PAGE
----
Rob's Story

Rob Olver had hit rock bottom, with his mental health teetering on the edge, when he made a courageous decision that would alter the course of his life. Leaving his high-pressure job as a vet and taking off across country in his faithful Camry would prove a balm for Rob’s weary soul, sparking the next chapter of his life as an artist. 

“Leaving my job and travelling Australia with my little tent and camera was easily the best thing I’ve ever done. I had a lot of traumatic stuff happen as a vet and it took a real toll on me. My anxiety and depression was out of control. I guess it took a series of meltdowns for me to realise that I could either stay and be miserable forever or I could leave.” 

“The turning point was when one of my friends, who was also a vet working at the same practice, didn’t exactly take her own life but practically did because she drank herself to death. Liver failure at age 35. I thought, ‘this is not going to be how I end up’.” 

Rob faced a lot of pressure in life to follow the path of ‘success’ in finding and maintaining a stable, lucrative job, which lead him into veterinary science. The idea that he could forge his own path as a photographer seemed like little more than a pipe dream until he made it a reality. 

“To try to alleviate the stress of my vet career, I would duck off on little holidays with my camera, which I just loved. I created my first book 20 years ago, which was a bushwalking guide with photographs and commentary on natural history. I’ve always needed a creative outlet.”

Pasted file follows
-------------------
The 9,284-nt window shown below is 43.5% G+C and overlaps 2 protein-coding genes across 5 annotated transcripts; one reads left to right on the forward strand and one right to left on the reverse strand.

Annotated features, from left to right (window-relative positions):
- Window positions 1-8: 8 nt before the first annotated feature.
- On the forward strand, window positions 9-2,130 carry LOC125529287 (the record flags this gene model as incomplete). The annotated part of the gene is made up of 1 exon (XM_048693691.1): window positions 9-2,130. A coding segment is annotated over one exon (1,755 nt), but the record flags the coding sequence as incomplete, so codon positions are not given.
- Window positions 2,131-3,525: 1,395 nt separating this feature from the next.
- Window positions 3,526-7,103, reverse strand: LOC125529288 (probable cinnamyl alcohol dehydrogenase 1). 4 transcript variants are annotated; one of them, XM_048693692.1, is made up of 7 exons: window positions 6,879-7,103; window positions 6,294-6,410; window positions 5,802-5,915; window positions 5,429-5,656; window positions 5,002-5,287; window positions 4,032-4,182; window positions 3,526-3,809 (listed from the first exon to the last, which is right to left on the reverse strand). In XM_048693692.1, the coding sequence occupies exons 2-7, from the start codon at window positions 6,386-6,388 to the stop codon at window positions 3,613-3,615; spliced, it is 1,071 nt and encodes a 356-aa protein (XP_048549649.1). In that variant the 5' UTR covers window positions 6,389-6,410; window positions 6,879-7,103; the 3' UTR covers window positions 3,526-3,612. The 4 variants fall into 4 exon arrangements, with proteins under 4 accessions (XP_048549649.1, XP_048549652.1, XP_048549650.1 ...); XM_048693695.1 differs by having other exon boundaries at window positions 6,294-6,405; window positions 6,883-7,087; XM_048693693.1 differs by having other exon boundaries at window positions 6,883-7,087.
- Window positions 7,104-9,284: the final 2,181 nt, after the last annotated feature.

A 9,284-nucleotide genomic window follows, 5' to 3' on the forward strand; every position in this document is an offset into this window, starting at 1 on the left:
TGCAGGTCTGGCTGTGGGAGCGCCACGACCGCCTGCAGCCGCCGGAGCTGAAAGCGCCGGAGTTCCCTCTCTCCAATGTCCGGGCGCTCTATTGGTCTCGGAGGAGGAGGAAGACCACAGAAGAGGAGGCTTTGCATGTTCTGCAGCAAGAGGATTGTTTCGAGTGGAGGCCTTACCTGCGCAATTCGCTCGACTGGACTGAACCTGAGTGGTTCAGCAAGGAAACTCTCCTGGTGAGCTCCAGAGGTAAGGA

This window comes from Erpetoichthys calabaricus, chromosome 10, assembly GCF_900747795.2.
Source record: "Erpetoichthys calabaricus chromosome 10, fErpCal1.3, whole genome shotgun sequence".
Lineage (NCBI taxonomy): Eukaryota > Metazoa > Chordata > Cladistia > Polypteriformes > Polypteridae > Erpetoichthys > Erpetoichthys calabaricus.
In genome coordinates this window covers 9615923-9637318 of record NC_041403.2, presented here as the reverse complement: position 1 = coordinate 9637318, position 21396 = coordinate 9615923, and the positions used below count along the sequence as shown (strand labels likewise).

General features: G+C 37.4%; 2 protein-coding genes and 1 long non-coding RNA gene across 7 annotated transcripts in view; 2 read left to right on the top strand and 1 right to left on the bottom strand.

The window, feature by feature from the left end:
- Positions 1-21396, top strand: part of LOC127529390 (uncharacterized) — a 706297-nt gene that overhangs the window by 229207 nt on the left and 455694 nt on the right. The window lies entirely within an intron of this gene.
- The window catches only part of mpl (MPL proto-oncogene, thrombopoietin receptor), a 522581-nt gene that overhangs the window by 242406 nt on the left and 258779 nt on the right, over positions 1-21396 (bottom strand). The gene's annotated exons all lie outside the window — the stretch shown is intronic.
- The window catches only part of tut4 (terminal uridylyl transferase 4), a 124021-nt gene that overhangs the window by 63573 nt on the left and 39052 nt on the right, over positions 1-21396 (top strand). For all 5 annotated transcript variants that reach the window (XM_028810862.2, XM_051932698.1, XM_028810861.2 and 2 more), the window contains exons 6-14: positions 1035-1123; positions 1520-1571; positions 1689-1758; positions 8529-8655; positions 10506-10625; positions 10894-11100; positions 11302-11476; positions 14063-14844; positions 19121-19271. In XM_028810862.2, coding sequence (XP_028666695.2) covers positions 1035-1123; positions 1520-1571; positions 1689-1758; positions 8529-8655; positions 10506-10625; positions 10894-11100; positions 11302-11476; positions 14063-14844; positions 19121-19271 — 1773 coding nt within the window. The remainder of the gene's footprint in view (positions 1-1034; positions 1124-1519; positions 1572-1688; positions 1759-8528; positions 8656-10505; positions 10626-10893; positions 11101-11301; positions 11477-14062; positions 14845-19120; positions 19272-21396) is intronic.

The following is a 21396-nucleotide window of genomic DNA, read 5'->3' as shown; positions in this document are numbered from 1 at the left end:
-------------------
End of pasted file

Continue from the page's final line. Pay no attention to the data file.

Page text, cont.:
“I’d been thinking about doing the Australia trip for about ten years before I actually did it. It wasn’t easy – I sold all my things and had to leave everyone and everything. But as soon as I was on the road, I knew I’d made the right decision. There was a lot of emotion that came up on that trip, but even when the emotion hit, I felt I could handle it.” 

"The Sea I" by Rob Olver on display at the 2022 Recovered Futures Art Exhibition.

With a kindred spirit now by his side in his new wife and fellow Recovered Futures exhibiting artist, Joanna Wharton, things are looking up for Rob. 

“2022 was our first year exhibiting with the Recovered Futures Art Exhibition, and it was a fantastic experience. Joanna’s sister Deb De Angelis has exhibited for the last few years and has been encouraging for us to enter. It was exciting to be involved in – usually I don’t like crowds, but I felt very comfortable there.” 

While Rob’s accepted that anxiety will always be part of his story, he now has coping techniques that help him manage the dark days. 

“With the benefit of hindsight I can recognise that I’ve always had anxiety. I was bullied at school and had deep moments of sadness, even as a kid. But it didn’t really get serious until a year or so into working as a vet – then it was up and down and extremely challenging for many years.” 

“The anxiety still stalks me; I have to be very careful in crowds and step away to do some stretches when I need to. I find daily – or even three times daily! – walks to be one of my main techniques for managing. Over the years I have learnt to keep an eye on my fight or flight response.” 

Rob now feels that he’s on an authentic, fulfilling path after many years spent in the shadows. 

“I know photography is what I want to do with my life. I’m much poorer but much happier!”